If you have seen adult sessions on our YouTube channel it might be hard to imagine how we translate this to babies. In reality, the Bridging® Technique was developed with children. We had to translate work with kids to the adults!
In our sessions with babies, we are assessing the following:
- Core: Is there continuity and cohesiveness in how the baby’s body moves?
- Limbs: Is there an ease and flow to how all the parts of each limb move?
- Whole: Do the limbs and core have specific symmetric relationships which create a sensory midline (right/left) and upper/lower?
- Head/Core: Does the core support and interact with the head symmetrically?
What changes and how quickly?
The amazing aspect of working with babies is how quickly they change. It really is as if their muscles know how to work together but got off track. When a little wiggle or guidance gets the muscle movements back on track, away they go! (Literally!)
Then what? Do I have to learn exercises to do at home? When do we follow up?
The cool part of working with infants and toddlers is they do much of their “homework” via natural play.
Also, we follow a detailed series of developmental relationships noted in the HELP (Hawaii Early Learning Profile) to figure out which relationships are stuck, and what to look for next.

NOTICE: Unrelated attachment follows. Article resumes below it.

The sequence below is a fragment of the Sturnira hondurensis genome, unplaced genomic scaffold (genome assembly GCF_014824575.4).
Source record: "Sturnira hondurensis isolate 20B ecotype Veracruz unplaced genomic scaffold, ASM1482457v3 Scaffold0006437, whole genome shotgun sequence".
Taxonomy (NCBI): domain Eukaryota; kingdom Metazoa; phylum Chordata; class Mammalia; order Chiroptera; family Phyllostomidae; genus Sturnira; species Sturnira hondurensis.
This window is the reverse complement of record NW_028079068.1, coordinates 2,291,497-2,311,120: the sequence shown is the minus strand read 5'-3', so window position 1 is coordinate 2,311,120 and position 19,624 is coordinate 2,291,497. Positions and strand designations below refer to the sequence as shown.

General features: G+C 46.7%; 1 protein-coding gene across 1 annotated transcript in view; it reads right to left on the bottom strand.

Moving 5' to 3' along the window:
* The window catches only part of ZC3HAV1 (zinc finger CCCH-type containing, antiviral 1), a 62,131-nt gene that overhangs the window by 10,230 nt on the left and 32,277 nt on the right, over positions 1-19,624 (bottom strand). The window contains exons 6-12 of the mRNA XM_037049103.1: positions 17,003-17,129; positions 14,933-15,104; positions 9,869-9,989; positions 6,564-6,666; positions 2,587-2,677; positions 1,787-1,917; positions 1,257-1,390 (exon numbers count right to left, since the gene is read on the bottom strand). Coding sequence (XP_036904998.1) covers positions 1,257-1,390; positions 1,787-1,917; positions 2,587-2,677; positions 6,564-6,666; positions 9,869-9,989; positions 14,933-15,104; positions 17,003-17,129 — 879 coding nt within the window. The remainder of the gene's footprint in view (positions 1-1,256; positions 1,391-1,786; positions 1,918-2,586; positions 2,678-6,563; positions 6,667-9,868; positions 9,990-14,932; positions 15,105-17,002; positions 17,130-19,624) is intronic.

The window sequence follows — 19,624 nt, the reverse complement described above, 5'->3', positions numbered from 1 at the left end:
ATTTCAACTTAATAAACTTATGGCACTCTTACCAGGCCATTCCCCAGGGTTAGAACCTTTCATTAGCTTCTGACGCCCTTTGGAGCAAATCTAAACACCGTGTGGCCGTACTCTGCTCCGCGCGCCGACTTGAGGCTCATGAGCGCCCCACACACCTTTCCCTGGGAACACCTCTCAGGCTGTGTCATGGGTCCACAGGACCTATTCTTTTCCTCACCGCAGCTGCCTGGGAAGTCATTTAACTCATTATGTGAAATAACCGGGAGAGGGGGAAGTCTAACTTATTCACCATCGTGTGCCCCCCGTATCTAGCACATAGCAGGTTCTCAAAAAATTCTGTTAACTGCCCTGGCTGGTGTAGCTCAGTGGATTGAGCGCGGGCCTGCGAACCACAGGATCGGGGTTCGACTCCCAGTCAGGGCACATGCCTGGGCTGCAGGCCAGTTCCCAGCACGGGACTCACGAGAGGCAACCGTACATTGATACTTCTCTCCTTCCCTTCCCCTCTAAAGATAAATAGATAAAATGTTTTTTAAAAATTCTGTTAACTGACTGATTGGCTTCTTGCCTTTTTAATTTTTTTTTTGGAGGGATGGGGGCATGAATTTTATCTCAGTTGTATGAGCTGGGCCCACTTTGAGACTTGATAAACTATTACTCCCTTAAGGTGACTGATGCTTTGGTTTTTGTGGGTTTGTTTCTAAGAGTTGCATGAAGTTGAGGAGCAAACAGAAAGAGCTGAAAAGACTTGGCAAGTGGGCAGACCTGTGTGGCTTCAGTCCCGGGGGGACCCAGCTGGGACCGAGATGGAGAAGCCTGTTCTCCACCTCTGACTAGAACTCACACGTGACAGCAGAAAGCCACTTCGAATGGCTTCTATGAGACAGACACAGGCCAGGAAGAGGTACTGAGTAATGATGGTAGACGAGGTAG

Parents often bring their little ones back monthly or quarterly with each subsequent milestone for some fine-tuning.
Stories from our sessions … Ryan’s torticollis, and family’s worry!
In this week’s client story, we meet Ryan and his mom, Laura. She is a nurse and has been on top of every detail of his development, including getting help for his torticollis. They were doing PT exercises morning, noon, and night with little change. So frustrating for a new mom!
After their first Bridging® session with us, he was a calmer, more relaxed baby. And so was everyone else!
His army crawl changed to regular four-point crawling within days of his session. He most recently has been pulling up and starting to walk around!
What happened to Ryan, and when?
What’s happened to Ryan, and when?
- Birth/Early life: Born with torticollis.
- Injury/Accident: None.
- Medical procedures/surgeries: None.
- Illness: None of note.
How did Bridging help Ryan at different stages?
Goal: Help the core and head center so development can get on track
What did we find? In general, his core movements were mismatched and a little twisted. This made it challenging for limbs, core, and head to construct more complex ways of working together.
What did we do? Holding him in a comfortable position we started rocking and guiding his muscles into the missing directions, so he had left/right balance to his core. His head, arms, and legs had an easy time figuring out the next steps on their own.
Each time we meet (every 2-3 months as he masters new skills) we are refining the movement relationships between his core, head, arms, and legs.
As arms, legs, and core grow larger and longer, it challenges his existing skills, so he periodically benefits from fine-tuning.